Improvement of selective logging criteria for dipterocarp timber species to maintain healthy seed production

Description

Maintaining regeneration is essential for sustainable forest management when products, such as timber, are being extracted. It has been widely believed that the forests have sufficient resilience to recover from selective logging without enrichment planting, and selective logging regimes have been widely applied in sustainable management programs for tropical forests. However, selective logging may also threaten the pollination and sexual reproduction systems of tropical tree species. Consequently, outcrossing restrictions can markedly increase the proportion of unhealthy offspring through inbreeding depression. Thus, selective logging regimes must be optimized in terms of remaining tree density to ensure that healthy outcrossed seeds are produced in sufficient numbers to support the sustainable management of secondary forests.

Parameters of pollen dispersal and flowering intensity were estimated from paternity of seeds collected from mother trees of four focal dipterocarp timber species and a subsequent hierarchical Bayesian model (See JIRCAS Research Highlights 2011, Topic 15). To simulate reductions in outcrossing pollen clouds after logging, we raised the selective logging criterion (cutting limit) in 1 cm increments from 40 cm to 100 cm. At each step, we calculated the amount of outcrossing pollen in the pollen cloud of the mother trees from the remnant trees which were smaller than the arbitrarily assigned cutting limit. However, we applied unified parameter values for every simulation step.

Pollen dispersal patterns of dipterocarps are strongly affected by population density. Thus, as logging inevitably affects population density, it is not realistic to apply the same pollen dispersal kernel parameter estimates following logging at every cutting limit applied in simulations. The unrealistic feature of the simulation should be carefully considered before applying the results in practice. It is still a useful tool to gauge how the reduction in population densities and outcrossing pollen clouds may affect the proportion of healthy outcrossed seeds in selectively logged forests.

The simulation results presented here clearly indicate that outcrossing of S. curtisii is most susceptible, with S. maxwelliana being second most susceptible, to reductions in population density due to selective logging among the four focal dipterocarp species (Fig. 1). These species produce highly durable timber, which could relate to species’ turnover rates, as species with high wood densities have low growth rates, low susceptibility to forest disturbance, and low mortality rates. In addition, the onset of reproduction at relatively large sizes for the species may increase the vulnerability of the pollen dispersal to reduction of population density due to selective logging. The post-logging decline in male fecundity in the remaining small-sized trees as implied in the simulations for S. maxwelliana and S. curtisii, which have highly dense wood, underscores the need for more species-specific cutting guidelines (Table 1). Based on our study, defining groups of timber species according to their wood density could facilitate efforts to formulate selective logging schemes that better balance the exploitation and genetic conservation of dipterocarp timber species.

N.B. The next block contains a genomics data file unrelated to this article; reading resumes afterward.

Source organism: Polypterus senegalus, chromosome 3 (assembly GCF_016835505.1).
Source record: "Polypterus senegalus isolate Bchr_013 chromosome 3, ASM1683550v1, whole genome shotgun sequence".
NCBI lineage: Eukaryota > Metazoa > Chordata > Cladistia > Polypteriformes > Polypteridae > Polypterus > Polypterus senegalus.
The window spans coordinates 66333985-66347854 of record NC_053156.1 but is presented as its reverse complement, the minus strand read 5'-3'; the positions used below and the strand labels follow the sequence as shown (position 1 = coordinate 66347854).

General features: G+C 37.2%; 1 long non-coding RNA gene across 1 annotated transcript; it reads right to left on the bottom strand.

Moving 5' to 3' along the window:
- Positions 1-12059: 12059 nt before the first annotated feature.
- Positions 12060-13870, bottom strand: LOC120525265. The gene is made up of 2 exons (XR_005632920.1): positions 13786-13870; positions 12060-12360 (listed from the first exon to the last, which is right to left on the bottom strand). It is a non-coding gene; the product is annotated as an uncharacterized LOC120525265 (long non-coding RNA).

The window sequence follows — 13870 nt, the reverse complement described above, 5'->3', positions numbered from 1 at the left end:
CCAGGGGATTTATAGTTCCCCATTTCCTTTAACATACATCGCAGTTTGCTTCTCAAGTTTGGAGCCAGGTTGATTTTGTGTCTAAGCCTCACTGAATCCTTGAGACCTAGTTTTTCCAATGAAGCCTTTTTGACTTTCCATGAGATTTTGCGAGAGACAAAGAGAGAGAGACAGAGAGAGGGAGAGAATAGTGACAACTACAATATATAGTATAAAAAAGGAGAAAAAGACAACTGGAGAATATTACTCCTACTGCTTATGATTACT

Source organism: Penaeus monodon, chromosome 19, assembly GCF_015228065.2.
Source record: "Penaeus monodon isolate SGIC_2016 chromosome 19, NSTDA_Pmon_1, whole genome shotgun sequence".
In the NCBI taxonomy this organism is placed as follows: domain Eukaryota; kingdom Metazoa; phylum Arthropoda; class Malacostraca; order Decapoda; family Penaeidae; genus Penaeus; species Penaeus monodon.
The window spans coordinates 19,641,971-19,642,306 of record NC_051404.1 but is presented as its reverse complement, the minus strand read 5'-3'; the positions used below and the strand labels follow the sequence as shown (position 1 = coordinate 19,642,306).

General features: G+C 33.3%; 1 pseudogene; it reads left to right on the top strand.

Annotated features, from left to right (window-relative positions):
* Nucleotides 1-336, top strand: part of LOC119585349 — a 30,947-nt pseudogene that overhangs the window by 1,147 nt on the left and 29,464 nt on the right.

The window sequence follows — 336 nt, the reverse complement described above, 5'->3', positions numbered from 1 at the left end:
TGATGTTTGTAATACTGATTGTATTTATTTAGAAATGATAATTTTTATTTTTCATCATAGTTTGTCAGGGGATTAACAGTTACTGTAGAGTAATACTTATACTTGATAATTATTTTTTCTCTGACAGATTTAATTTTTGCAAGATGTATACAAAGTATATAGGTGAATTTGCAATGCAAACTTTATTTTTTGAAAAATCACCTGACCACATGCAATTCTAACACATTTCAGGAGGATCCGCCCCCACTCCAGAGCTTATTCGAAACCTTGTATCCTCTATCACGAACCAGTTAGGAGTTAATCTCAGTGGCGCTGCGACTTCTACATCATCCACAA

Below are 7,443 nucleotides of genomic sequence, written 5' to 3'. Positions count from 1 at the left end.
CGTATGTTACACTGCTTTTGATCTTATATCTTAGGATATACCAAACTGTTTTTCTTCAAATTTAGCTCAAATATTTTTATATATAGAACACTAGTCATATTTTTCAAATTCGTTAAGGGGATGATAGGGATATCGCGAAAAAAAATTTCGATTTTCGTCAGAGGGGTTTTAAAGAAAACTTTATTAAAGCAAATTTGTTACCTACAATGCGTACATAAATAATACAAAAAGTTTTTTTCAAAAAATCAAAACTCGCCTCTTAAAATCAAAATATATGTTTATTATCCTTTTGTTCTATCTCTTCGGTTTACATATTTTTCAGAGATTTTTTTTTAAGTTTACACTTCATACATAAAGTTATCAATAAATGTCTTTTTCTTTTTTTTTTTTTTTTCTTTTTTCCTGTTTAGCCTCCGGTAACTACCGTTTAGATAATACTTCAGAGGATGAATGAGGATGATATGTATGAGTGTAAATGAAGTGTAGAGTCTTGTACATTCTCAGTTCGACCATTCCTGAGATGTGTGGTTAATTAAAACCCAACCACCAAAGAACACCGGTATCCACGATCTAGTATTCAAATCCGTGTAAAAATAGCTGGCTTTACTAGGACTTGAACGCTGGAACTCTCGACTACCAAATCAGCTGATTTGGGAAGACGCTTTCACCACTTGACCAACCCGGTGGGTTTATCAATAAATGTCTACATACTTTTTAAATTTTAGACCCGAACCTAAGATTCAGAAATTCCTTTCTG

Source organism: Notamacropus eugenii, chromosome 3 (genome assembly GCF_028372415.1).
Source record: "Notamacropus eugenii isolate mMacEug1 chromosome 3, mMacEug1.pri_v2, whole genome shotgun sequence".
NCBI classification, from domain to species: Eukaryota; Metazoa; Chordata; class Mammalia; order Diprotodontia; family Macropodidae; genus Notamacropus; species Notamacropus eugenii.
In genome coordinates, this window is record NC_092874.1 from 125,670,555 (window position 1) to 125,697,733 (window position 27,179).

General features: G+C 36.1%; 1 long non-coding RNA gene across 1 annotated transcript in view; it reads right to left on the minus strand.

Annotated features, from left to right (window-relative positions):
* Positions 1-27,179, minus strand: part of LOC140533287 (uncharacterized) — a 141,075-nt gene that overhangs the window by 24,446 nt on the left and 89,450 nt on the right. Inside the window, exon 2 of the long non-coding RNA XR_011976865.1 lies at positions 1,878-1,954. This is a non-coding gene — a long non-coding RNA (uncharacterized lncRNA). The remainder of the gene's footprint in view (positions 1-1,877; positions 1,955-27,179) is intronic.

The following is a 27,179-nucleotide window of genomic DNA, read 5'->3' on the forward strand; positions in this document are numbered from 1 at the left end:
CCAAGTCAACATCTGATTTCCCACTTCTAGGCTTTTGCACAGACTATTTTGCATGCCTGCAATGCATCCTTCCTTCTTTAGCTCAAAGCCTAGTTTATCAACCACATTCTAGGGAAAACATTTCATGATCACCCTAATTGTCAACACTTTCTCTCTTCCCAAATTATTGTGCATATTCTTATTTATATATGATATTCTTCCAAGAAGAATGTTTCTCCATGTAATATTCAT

Figure, table

  1. Table 1. Ecological difference between the experimental timber species and improvement plan in response to the simulation results
     

  2. Fig. 1. Simulating the ratio of outcrossing pollen reaching mother trees after selective logging to outcrossing pollen without selective logging for four dipterocarp timber species.

    Fig. 1. Simulating the ratio of outcrossing pollen reaching mother trees after selective logging to outcrossing pollen without selective logging for four dipterocarp timber species.The simulation was conducted using the selective logging criterion (tree diameter cutting limit) of 40 cm and at every 1-cm increment thereafter.

Affiliation

Japan International Research Center for Agricultural Sciences Forestry Division

Research project

Development of forest management and conservation techniques through sustainable use in Southeast Asia

Program name

Value-adding Technologies

Term of research

FY2016(FY2011~FY2015)

Responsible researcher

Tani Naoki ( Forestry Division )

KAKEN Researcher No.: 90343798

Lee Soon Leong ( Forest Research Institute Malaysia )

Lee Chai Ting ( Forest Research Institute Malaysia )

Ng Kevin Kit Siong ( Forest Research Institute Malaysia )

Muhammad Norwati ( Forest Research Institute Malaysia )

Kassim Abdul Rahman ( Forest Research Institute Malaysia )

Musa Samsudin ( Forest Research Institute Malaysia )

Tsumura Yoshihiko ( University of Tsukuba )

KAKEN Researcher No.: 20353774

ほか
Publication, etc.

Tani N et al. (2016) Journal of Tropical Forest Science, 28: 369-381

Masuda S et al. (2013) PLOS ONE, 8: e82039

https://doi.org/10.1371/journal.pone.0082039

Tani N et al. (2012) JIRCAS working report, 76: 61-66

Tani N et al. (2012) Journal of Ecology, 100: 405-415

https://doi.org/10.1111/j.1365-2745.2011.01929.x

Tani N et al. (2009) Annals of Botany, 104: 1421-1434

https://doi.org/10.1093/aob/mcp252

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